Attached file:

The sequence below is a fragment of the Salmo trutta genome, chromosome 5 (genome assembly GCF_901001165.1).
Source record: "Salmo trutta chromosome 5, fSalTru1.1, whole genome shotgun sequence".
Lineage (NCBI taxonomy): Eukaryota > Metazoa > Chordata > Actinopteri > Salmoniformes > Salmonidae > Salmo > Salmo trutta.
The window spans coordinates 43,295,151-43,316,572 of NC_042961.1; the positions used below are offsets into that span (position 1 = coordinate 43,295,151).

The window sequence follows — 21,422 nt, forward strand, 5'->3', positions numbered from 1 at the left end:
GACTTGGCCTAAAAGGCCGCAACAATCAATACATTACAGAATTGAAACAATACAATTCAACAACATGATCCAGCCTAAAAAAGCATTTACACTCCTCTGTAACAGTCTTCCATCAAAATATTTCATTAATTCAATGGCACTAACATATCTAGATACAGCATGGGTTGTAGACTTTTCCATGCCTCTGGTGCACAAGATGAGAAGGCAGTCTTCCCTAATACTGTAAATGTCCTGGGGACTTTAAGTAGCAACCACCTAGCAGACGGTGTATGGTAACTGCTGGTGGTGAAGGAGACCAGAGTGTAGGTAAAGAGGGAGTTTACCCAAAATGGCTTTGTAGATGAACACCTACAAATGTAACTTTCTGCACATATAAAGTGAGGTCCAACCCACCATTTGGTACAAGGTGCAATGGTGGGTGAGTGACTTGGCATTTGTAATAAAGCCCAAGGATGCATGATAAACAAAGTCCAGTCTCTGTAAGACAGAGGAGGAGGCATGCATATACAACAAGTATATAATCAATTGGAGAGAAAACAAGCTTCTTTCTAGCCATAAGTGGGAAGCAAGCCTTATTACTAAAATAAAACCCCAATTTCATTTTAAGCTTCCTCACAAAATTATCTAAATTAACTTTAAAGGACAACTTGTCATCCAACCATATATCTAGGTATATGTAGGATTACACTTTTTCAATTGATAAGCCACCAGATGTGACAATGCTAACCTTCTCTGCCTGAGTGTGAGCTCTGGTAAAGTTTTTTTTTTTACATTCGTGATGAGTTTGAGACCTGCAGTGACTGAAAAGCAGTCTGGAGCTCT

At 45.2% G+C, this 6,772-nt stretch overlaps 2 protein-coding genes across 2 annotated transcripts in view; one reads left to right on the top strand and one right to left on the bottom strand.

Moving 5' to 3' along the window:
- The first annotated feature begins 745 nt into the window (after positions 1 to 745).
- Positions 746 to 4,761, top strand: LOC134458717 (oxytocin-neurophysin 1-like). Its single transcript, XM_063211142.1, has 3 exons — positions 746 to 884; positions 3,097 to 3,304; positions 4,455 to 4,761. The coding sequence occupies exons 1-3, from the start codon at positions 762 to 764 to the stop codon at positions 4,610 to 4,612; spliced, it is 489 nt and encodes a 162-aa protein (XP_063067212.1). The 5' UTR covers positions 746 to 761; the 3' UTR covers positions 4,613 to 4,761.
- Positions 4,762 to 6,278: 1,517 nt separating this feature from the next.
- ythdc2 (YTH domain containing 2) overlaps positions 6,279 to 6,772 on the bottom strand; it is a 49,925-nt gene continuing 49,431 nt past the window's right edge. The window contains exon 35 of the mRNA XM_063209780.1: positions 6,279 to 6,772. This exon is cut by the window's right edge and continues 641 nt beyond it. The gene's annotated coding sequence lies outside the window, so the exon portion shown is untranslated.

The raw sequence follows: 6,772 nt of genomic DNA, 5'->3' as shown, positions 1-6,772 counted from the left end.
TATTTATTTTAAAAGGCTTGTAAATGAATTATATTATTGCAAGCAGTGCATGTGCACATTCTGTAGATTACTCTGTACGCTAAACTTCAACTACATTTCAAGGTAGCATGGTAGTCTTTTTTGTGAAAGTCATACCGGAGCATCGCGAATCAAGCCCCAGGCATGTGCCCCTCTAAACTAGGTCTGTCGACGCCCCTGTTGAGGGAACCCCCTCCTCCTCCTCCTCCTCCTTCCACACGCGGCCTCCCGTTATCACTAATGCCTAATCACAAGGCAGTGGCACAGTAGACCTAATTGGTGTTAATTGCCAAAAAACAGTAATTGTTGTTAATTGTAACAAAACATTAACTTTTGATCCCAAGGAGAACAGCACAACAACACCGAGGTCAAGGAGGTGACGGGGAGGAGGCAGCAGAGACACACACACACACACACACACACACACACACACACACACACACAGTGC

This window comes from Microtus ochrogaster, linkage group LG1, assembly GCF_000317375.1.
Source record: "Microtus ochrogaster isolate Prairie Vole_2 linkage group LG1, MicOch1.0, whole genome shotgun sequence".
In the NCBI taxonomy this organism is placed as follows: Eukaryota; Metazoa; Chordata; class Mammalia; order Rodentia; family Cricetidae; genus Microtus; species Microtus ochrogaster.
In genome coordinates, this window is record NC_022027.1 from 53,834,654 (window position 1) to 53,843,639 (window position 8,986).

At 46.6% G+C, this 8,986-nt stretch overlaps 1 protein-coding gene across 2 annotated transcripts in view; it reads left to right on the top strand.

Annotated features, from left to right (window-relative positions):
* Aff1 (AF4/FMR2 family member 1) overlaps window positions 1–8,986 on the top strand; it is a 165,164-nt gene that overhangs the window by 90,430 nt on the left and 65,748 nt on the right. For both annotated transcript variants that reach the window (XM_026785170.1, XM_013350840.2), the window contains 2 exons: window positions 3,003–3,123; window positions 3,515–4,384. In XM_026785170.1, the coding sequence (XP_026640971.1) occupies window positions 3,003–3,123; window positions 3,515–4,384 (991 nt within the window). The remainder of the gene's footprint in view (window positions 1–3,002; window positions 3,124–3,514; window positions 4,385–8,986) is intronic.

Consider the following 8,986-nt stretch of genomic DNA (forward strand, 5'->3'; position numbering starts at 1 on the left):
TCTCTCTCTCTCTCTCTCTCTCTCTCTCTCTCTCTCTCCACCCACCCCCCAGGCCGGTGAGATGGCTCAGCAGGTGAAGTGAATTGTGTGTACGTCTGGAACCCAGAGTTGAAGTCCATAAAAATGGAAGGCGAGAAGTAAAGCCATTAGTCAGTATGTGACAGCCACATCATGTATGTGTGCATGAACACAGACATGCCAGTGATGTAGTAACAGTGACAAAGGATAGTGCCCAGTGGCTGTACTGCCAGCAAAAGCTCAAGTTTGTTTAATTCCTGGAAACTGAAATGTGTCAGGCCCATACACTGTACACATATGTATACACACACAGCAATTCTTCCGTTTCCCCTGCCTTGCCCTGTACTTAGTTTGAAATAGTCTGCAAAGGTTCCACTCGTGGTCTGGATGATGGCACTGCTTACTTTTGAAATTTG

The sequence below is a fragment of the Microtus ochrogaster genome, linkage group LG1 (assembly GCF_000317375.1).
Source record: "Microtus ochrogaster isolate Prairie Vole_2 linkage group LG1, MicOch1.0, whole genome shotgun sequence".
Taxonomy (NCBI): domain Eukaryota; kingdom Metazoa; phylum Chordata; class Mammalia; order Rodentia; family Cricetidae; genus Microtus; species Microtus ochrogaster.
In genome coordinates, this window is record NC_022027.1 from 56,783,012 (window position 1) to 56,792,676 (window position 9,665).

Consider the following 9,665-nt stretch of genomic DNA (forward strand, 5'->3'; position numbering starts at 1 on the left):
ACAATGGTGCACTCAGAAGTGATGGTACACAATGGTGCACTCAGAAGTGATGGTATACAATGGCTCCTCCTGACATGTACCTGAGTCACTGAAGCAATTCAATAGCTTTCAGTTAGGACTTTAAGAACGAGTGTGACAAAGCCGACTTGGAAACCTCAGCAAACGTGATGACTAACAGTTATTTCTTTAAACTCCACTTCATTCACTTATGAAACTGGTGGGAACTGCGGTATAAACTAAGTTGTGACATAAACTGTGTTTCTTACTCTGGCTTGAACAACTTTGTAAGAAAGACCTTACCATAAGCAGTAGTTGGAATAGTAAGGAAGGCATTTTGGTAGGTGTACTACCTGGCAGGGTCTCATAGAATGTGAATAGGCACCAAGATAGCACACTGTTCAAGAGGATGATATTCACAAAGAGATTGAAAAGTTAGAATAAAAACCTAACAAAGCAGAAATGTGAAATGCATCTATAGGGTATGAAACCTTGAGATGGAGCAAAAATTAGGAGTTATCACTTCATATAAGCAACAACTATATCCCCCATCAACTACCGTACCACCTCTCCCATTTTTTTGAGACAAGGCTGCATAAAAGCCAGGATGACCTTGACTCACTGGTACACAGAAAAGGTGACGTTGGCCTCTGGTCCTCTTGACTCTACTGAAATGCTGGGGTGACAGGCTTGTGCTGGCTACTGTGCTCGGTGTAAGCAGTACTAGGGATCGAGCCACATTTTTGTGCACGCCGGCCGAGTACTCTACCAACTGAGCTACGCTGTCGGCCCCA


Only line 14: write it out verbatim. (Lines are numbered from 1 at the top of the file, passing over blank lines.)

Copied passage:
TATTTATTTTAAAAGGCTTGTAAATGAATTATATTATTGCAAGCAGTGCATGTGCACATTCTGTAGATTACTCTGTACGCTAAACTTCAACTACATTTCAAGGTAGCATGGTAGTCTTTTTTGTGAAAGTCATACCGGAGCATCGCGAATCAAGCCCCAGGCATGTGCCCCTCTAAACTAGGTCTGTCGACGCCCCTGTTGAGGGAACCCCCTCCTCCTCCTCCTCCTCCTTCCACACGCGGCCTCCCGTTATCACTAATGCCTAATCACAAGGCAGTGGCACAGTAGACCTAATTGGTGTTAATTGCCAAAAAACAGTAATTGTTGTTAATTGTAACAAAACATTAACTTTTGATCCCAAGGAGAACAGCACAACAACACCGAGGTCAAGGAGGTGACGGGGAGGAGGCAGCAGAGACACACACACACACACACACACACACACACACACACACACACACAGTGC